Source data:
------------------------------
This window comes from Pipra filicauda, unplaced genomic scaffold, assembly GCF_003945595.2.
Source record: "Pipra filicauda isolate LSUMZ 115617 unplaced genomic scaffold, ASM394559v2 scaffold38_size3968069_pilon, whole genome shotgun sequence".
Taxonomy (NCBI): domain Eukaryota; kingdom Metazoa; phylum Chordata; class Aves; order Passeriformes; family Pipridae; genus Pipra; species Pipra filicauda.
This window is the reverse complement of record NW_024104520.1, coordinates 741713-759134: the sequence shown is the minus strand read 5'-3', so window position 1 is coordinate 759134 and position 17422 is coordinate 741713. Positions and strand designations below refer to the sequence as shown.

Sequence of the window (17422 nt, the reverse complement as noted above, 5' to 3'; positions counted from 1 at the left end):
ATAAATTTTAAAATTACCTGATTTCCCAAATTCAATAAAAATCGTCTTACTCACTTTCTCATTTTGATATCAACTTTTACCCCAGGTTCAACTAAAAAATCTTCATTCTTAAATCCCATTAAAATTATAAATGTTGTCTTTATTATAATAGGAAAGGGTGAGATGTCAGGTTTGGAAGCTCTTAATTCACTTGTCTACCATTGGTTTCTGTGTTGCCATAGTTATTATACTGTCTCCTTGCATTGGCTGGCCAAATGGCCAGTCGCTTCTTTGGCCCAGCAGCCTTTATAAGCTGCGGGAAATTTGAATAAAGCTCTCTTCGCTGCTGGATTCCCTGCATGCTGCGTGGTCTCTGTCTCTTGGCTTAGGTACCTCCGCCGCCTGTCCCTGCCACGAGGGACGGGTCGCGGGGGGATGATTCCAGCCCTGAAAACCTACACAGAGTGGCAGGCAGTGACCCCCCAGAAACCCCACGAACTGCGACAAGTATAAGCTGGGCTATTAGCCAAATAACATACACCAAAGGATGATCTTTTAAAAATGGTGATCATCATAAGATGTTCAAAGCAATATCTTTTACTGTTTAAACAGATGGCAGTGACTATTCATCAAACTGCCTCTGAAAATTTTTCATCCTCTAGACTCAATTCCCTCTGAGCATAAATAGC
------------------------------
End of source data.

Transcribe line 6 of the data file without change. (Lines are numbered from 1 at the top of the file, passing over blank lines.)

ATAAATTTTAAAATTACCTGATTTCCCAAATTCAATAAAAATCGTCTTACTCACTTTCTCATTTTGATATCAACTTTTACCCCAGGTTCAACTAAAAAATCTTCATTCTTAAATCCCATTAAAATTATAAATGTTGTCTTTATTATAATAGGAAAGGGTGAGATGTCAGGTTTGGAAGCTCTTAATTCACTTGTCTACCATTGGTTTCTGTGTTGCCATAGTTATTATACTGTCTCCTTGCATTGGCTGGCCAAATGGCCAGTCGCTTCTTTGGCCCAGCAGCCTTTATAAGCTGCGGGAAATTTGAATAAAGCTCTCTTCGCTGCTGGATTCCCTGCATGCTGCGTGGTCTCTGTCTCTTGGCTTAGGTACCTCCGCCGCCTGTCCCTGCCACGAGGGACGGGTCGCGGGGGGATGATTCCAGCCCTGAAAACCTACACAGAGTGGCAGGCAGTGACCCCCCAGAAACCCCACGAACTGCGACAAGTATAAGCTGGGCTATTAGCCAAATAACATACACCAAAGGATGATCTTTTAAAAATGGTGATCATCATAAGATGTTCAAAGCAATATCTTTTACTGTTTAAACAGATGGCAGTGACTATTCATCAAACTGCCTCTGAAAATTTTTCATCCTCTAGACTCAATTCCCTCTGAGCATAAATAGC